Roger Strunk (far right) playing trombone with the Tracy High School Jazz Band in 1956. The other band members are (left to right) Richard Blackard, drums; Haynes McClellan, bass; Lynn Felber, trumpet; and George Gray, saxophone.

Once ensconced at Tracy High, Roger’s name pops up in the Tracy Press with almost clocklike regularity, as a capable pitcher and batter for the Bulldogs’ baseball squad, playing trombone in his alma mater’s orchestra and jazz band, as an actor appearing in a variety of school plays.

Clearly comfortable in front of an audience, he shines in the role of boisterous Uncle Teddy Brewster (who believes he’s actually the Teddy Roosevelt) in the school’s production of the black comedy “Arsenic and Old Lace.” If his time treading the boards in the limelight on Tracy High’s stage hasn’t set him firmly on the path toward a career in TV and movies, nothing ever will.

Roger Strunk in Arsenic and Old Lace (1956 Photo)

Roger Strunk on stage during Tracy High’s production of “Arsenic and Old Lace” during the 1956-57 school year.

He earned his “Block T,” signifying a varsity Tracy High student-athlete, lettering as a junior during the 1955-56 school year with the Bulldogs baseball team. During that fall’s football season, however, he was only a Bullpup, playing on the “Bee” (junior varsity) gridiron squad. Nonetheless, his name, image and likeness appear a dozen times in that year’s El Portal yearbook for his involvement in nearly every aspect of campus life.

Strunk (1956 Tracy High Yearbook) THS Baseball (2nd From Right)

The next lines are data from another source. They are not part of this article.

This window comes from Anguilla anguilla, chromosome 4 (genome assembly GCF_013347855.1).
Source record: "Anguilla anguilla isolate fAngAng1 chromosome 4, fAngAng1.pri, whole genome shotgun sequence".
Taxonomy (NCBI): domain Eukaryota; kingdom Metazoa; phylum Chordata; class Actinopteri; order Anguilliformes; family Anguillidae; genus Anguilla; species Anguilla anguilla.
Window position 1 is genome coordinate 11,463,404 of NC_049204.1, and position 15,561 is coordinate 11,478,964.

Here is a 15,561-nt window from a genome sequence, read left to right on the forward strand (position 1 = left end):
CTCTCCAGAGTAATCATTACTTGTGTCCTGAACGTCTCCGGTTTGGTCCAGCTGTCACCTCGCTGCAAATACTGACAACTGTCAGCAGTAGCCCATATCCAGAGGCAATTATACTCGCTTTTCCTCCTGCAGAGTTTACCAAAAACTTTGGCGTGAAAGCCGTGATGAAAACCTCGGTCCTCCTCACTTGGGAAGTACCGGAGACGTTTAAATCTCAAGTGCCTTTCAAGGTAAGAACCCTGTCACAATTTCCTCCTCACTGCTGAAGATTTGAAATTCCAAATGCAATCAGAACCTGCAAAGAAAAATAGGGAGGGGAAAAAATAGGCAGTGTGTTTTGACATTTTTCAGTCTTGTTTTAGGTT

Strunk (1956 Tracy High Yearbook) THS JV Football (Center of Photo)
Strunk (1956 Tracy High Yearbook) On Courier's Council

Roger Strunk as a Tracy High junior during the 1955-56 academic year: in the top photo, with his teammates on the varsity baseball team (arms folded, right of center); in the middle photo, wearing #22 as a member of the junior varsity football squad (also right of center); in the bottom photo, as part of the Courier’s Consul (at far right).



This story will be continued…

Written by David Ferrell Jackson.

“I Dreamed” Cover Art: Concept by David Ferrell Jackson · Photo Illustration by Zahid Amin · Based on 1959 “I’m Rod Lauren” cover art (LSP-2176) courtesy of RCA Victor Records.

Footnotes –

  • 1
    Confusingly, Roger’s “official” entry in the Fresno County birth records for 1939 clearly shows his name on arrival as Rogers Laurence Strunk, and his father as Laurence Jess Strunk, both of which appear to be errors. To add to the confusion, Roger’s name in the 1940 federal census appears to have been reported as Rodgers T. Strunk.